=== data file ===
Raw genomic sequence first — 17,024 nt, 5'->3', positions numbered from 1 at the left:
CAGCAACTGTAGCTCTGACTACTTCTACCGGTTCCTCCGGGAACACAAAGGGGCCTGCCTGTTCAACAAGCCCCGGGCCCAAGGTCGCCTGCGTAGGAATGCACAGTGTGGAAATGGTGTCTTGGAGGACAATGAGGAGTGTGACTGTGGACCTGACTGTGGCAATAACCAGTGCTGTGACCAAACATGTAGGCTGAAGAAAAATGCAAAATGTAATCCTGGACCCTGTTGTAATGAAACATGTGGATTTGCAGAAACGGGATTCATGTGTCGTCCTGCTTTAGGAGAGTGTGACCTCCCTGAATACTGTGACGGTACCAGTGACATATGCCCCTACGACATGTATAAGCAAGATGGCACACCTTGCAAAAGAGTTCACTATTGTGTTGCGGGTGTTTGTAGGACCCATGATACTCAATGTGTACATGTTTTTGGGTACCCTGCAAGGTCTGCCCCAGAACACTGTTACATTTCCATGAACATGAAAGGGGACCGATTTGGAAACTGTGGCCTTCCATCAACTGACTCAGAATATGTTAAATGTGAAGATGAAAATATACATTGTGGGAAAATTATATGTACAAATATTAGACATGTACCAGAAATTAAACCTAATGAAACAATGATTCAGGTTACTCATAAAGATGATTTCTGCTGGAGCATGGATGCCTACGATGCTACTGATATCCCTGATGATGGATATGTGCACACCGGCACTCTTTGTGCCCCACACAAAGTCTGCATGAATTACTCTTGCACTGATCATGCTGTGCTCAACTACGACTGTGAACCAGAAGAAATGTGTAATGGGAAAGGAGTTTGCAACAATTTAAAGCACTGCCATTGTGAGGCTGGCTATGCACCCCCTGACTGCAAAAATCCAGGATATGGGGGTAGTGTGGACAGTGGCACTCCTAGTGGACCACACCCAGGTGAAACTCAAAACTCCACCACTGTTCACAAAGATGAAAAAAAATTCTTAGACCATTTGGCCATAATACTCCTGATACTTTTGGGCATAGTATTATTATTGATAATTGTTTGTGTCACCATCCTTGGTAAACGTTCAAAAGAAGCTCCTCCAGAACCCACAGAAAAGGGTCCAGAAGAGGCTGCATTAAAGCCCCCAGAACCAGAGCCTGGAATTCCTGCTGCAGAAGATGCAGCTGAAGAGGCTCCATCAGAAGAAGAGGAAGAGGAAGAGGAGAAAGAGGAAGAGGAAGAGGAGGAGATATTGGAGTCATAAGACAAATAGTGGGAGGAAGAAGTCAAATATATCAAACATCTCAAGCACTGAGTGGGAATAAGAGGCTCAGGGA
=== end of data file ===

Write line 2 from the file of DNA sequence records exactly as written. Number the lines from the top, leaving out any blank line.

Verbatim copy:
CAGCAACTGTAGCTCTGACTACTTCTACCGGTTCCTCCGGGAACACAAAGGGGCCTGCCTGTTCAACAAGCCCCGGGCCCAAGGTCGCCTGCGTAGGAATGCACAGTGTGGAAATGGTGTCTTGGAGGACAATGAGGAGTGTGACTGTGGACCTGACTGTGGCAATAACCAGTGCTGTGACCAAACATGTAGGCTGAAGAAAAATGCAAAATGTAATCCTGGACCCTGTTGTAATGAAACATGTGGATTTGCAGAAACGGGATTCATGTGTCGTCCTGCTTTAGGAGAGTGTGACCTCCCTGAATACTGTGACGGTACCAGTGACATATGCCCCTACGACATGTATAAGCAAGATGGCACACCTTGCAAAAGAGTTCACTATTGTGTTGCGGGTGTTTGTAGGACCCATGATACTCAATGTGTACATGTTTTTGGGTACCCTGCAAGGTCTGCCCCAGAACACTGTTACATTTCCATGAACATGAAAGGGGACCGATTTGGAAACTGTGGCCTTCCATCAACTGACTCAGAATATGTTAAATGTGAAGATGAAAATATACATTGTGGGAAAATTATATGTACAAATATTAGACATGTACCAGAAATTAAACCTAATGAAACAATGATTCAGGTTACTCATAAAGATGATTTCTGCTGGAGCATGGATGCCTACGATGCTACTGATATCCCTGATGATGGATATGTGCACACCGGCACTCTTTGTGCCCCACACAAAGTCTGCATGAATTACTCTTGCACTGATCATGCTGTGCTCAACTACGACTGTGAACCAGAAGAAATGTGTAATGGGAAAGGAGTTTGCAACAATTTAAAGCACTGCCATTGTGAGGCTGGCTATGCACCCCCTGACTGCAAAAATCCAGGATATGGGGGTAGTGTGGACAGTGGCACTCCTAGTGGACCACACCCAGGTGAAACTCAAAACTCCACCACTGTTCACAAAGATGAAAAAAAATTCTTAGACCATTTGGCCATAATACTCCTGATACTTTTGGGCATAGTATTATTATTGATAATTGTTTGTGTCACCATCCTTGGTAAACGTTCAAAAGAAGCTCCTCCAGAACCCACAGAAAAGGGTCCAGAAGAGGCTGCATTAAAGCCCCCAGAACCAGAGCCTGGAATTCCTGCTGCAGAAGATGCAGCTGAAGAGGCTCCATCAGAAGAAGAGGAAGAGGAAGAGGAGAAAGAGGAAGAGGAAGAGGAGGAGATATTGGAGTCATAAGACAAATAGTGGGAGGAAGAAGTCAAATATATCAAACATCTCAAGCACTGAGTGGGAATAAGAGGCTCAGGGA